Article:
In May, 2013. GAP2 researchers and stakeholders travelled to St. Andrews to attend the Canadian Fisheries Research Network (CFRN) annual meeting. Whilst in Canada, GAP2 researchers Marloes Kraan, Pablo Pita Orduna and Saša Raicevich, were be accompanied by fishers from their case studies to work with local lobster fishers, exchanging ideas about best-practices in fisheries, participatory research and how knowledge can be linked to policy. Read all the posts from this exchange here…
Reflections on Day 2
Susan Thompson (University of New Brunswick) reflects on Day 2 of the Canadian Exchange:
Yesterday was Day 2 of our CFRN-GAP2 Exchange in St. Andrews, New Brunswick. We had a very full and productive day of sharing information and reflections from both sides of the “pond”. It was a lot of information to ponder but we had such knowledgeable and experienced people around the table that we just could not stop talking!
The day began with presentations by the GAP2 participants on the state of fisheries and case studies in Italy, Spain and the Netherlands. Some of the highlights included learning about the Dutch Young Fishermen’s Network co-founded by 26-year old fisherman René Sperling, the use of electrical pulse trawls in the Netherlands to reduce bottom impacts, and fisher involvement in planning and management in Spain. Marloes Kraan reviewed important lessons learned from a GAP project on self-sampling and discards, including the benefits of contact between scientists and fishers, and of being open about the challenges of collaborative research.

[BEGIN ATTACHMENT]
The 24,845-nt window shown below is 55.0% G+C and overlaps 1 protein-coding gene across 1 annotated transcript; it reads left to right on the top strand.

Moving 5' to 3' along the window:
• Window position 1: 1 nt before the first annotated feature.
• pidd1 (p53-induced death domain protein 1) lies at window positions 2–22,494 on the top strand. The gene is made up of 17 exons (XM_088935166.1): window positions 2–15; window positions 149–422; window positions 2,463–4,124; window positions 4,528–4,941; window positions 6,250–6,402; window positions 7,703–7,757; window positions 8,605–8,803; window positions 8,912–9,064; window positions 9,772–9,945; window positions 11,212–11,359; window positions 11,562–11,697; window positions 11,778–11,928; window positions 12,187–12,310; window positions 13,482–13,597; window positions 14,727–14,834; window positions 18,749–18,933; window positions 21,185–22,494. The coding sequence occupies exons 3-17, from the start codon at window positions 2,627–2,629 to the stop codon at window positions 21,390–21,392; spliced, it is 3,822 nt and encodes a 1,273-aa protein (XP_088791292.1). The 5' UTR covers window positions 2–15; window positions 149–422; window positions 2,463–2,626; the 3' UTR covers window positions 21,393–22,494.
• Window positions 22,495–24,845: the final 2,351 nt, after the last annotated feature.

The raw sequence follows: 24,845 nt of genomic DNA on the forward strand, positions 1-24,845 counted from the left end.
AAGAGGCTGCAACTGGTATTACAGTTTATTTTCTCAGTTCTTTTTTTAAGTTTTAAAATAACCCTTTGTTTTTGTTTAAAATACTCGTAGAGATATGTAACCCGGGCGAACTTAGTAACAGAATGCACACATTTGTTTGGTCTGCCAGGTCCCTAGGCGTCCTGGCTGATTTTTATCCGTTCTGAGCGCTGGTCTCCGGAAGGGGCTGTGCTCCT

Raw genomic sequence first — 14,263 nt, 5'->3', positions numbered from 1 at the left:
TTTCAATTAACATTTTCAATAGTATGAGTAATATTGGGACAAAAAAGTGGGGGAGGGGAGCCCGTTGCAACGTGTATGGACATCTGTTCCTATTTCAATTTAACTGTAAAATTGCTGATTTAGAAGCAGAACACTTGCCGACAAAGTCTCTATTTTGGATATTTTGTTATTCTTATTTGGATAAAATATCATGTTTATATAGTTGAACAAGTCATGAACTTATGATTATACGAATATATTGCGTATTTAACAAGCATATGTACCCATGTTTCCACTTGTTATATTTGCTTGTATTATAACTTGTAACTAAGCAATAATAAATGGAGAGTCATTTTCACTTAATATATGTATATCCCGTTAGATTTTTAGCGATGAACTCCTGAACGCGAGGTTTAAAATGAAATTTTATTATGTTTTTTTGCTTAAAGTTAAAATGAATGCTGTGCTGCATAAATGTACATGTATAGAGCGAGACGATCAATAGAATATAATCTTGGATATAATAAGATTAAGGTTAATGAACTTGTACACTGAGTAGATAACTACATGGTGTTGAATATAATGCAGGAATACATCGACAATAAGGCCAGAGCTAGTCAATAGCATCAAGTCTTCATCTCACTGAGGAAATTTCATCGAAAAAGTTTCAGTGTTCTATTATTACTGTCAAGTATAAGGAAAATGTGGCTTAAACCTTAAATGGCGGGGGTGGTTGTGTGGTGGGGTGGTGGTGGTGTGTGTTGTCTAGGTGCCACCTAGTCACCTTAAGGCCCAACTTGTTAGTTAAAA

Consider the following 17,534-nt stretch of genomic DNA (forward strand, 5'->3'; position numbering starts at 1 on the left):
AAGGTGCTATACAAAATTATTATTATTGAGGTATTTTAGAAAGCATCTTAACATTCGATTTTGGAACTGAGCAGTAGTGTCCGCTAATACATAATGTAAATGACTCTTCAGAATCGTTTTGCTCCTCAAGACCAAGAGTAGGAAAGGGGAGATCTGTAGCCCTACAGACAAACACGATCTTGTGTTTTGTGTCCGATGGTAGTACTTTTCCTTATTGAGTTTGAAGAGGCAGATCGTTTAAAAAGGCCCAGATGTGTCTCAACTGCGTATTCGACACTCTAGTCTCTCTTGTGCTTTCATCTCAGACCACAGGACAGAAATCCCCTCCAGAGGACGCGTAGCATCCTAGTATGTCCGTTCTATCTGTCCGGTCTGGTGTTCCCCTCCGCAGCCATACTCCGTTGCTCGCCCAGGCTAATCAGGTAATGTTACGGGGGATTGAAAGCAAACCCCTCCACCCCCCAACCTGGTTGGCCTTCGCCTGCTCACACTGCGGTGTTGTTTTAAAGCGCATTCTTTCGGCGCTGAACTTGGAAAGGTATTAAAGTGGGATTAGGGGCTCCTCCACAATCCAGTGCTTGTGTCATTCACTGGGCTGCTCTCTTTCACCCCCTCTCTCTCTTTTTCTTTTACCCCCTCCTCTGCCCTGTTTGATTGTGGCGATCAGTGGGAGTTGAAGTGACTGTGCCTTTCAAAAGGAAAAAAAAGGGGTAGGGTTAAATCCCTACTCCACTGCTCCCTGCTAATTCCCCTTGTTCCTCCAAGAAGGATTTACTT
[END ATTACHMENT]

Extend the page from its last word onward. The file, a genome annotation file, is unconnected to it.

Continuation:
Jonathan Larabee highlighted some initiatives of the Gulf of Maine Research Institute in Portland, Maine including its Marine Resource Education Program. Developed by fishers for fishers, the program is designed to educate fishers about the science and management of fisheries, focusing on skill development to enhance their participation in management and stock assessment. Similar training was offered by the Fishermen and Scientists Research Society in Nova Scotia in the past. There is demand for training and skill development in these and other areas to facilitate collaborative research.
Rob Stephenson presented a draft framework for a sustainability “report card” to evaluate Canadian fisheries that he and others are developing as part of a project in the CFRN. Discussion followed around objectives and indicators of fisheries sustainability, and comparison and contrast with approaches in other countries. He also reviewed a case study of collaborative participatory approaches on herring research involving fishers and scientists in the Bay of Fundy.
Late afternoon the group headed out to Deer Island, with a stop at the St. George dam along the way to see alewife (Gaspereau) in the fish ladder on their spring migration up the Magaguadavic River. Following a sunny and “refreshing” ferry ride (think wind and sea spray!), we were welcomed warmly by fishing families and the Fundy North Fishermen’s Association on Deer Island, who treated us to a traditional Maritime lobster boil. The locals we dined with were all fifth generation fishers. Renzo Zennaro shared that he is also a fifth generation Italian fisher and so felt very at home among our hosts.
After the feast, Reid Brown of the Fundy North Fishermen’s Association gave a presentation on a recent ghost trap retrieval project in the Bay of Fundy, which bore similarities to the litter retrieval experiences of the GAP2 fishers in the Netherlands. We said goodnight and the GAP2 delegates headed “home” with local families to stay overnight and prepare for a big day of lobster fishing the next day.